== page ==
Grocery stores are some of the biggest consumers of energy in the retail industry, making them prime candidates for investing in solar power. In addition to the typical heating, cooling and lighting of most buildings, grocery stores also have refrigerators, freezers and other types of cold cases that can take up between one-third and one-half of a supermarket’s footprint – and up to 80 percent of their energy costs. That’s not even taking into account larger supermarkets that might have bakeries, butchers, restaurants and other high energy specialty installations.
According to some statistics, supermarkets in the United States use around 50 kilowatt-hours (kWh) of electricity and 50 cubic feet of natural gas per square foot per year — an average annual energy cost of $4 to $6 per square foot. Depending on the cost of energy in the region, a 2,000-square-foot neighborhood convenience store spends between $8,000 to $12,000 on energy yearly, while a typical 50,000-square-foot grocery store can spend between $250,000 and $300,000 annually. These are costs that never go away, because milk, meat, eggs, frozen pizza, ice cream and many other goodies will always need to be kept cold.
Some grocery chains and supermarkets have already started going down the path towards powering their stores with solar panels, including Aldi, Lidl, Whole Foods, Kroger’s, Ralphs and Food 4 Less. Not nearly enough of these businesses are taking advantage of the big, sparse roofs most grocery stores tend to have that are perfect for solar installations. There are more than 102,000 big box retail stores, supercenters, large grocery stores and malls with more than 4.5 billion cumulative square feet of available rooftop space on which solar panels could be installed.
Loans are available to help grocery stores and supermarkets install solar. These businesses can also apply towards a variety of credits, incentives, rebates and other programs that can make switching to solar more affordable. The federal tax credit for 2021 is 26 percent, while that figure decreases to 22 percent in 2023 and drops to 10 percent in 2024. State and local governments sometimes have incentives as well, in particular when it comes to easing the power loads in more rural areas.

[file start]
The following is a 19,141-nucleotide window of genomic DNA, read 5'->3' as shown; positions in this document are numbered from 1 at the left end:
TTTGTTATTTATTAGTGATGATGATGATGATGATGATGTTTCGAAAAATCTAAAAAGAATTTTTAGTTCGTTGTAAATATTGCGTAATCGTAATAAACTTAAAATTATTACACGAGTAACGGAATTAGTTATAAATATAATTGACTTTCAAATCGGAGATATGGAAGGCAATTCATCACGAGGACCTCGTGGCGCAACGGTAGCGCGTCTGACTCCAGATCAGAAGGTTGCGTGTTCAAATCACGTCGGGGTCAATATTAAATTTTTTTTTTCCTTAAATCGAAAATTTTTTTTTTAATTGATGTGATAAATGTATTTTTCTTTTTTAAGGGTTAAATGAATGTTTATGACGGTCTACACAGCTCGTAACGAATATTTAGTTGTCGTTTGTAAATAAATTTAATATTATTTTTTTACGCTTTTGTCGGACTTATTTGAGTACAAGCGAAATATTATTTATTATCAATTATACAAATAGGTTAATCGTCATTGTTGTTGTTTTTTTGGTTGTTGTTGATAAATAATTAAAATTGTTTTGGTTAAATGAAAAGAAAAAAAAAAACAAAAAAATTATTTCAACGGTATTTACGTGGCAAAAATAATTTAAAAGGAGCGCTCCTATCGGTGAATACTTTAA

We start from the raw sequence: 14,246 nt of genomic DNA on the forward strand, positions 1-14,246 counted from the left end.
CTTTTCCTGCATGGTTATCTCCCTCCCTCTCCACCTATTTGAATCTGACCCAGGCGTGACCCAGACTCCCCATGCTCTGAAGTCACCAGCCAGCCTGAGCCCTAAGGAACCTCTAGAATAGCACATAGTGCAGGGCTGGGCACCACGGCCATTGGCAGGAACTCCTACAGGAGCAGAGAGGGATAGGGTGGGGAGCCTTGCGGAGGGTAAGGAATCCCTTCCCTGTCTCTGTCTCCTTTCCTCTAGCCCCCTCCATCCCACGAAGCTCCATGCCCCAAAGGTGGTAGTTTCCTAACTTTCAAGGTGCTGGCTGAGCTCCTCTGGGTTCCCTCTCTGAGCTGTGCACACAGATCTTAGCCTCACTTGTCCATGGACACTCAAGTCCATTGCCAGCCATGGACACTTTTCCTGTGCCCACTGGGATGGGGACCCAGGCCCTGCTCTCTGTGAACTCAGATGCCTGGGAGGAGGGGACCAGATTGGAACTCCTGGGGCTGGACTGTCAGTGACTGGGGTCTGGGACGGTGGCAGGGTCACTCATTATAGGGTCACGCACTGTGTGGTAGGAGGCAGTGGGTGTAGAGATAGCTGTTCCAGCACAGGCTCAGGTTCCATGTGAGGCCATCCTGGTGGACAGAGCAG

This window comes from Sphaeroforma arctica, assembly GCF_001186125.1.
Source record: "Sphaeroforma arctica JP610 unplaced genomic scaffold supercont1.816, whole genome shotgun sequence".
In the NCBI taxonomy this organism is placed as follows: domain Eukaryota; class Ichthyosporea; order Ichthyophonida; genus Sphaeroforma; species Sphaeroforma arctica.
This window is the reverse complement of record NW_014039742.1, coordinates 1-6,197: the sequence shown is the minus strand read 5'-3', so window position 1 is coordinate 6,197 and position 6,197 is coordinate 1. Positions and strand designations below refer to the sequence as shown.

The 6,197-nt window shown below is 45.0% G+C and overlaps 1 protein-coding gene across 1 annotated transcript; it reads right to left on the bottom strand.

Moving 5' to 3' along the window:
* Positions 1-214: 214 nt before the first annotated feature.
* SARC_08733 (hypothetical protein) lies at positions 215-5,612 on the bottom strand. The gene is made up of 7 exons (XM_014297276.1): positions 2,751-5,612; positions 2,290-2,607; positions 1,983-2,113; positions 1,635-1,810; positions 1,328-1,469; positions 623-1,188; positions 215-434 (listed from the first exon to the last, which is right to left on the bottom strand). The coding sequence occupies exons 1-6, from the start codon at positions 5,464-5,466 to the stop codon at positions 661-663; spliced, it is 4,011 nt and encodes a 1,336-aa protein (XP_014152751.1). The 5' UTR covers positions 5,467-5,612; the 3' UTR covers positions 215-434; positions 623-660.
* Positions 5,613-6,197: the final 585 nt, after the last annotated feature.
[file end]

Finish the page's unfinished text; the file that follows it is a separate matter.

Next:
Furthermore, many utilities have programs to encourage solar power projects. When huge consumers of energy like a grocery store installs solar panels, it helps to alleviate strain on the local electric grid. If a solar installation is big enough, not only could it power the store, but the supermarket could “sell” electricity back into the grid and receive credit towards future power needs, while also helping to improve the variety of local energy sources.
Grocery stores and chains that invest in solar panels have increased up-front costs, but will benefit from more predictable electricity costs and reduced business operation expenses. Most solar power systems pay for themselves within five to 10 years, depending on the size of the system and overall power needs. After that, the power a solar system generates is essentially free for the rest of the lifetime of the array.
Learn how solar power could help grocery stores reduce business operating expenses, increase energy independence and improve predictability of power costs. Contact us at AllEnergySolar.com to learn more about taking your grocery store solar.
Want to get updates like this or learn more about All Energy Solar? Take a look at our Solar Power Case Studies, Customer Testimonials, Residential Solar Project Gallery and Commercial Solar Project Gallery, then follow us on Facebook, Twitter and Linkedin.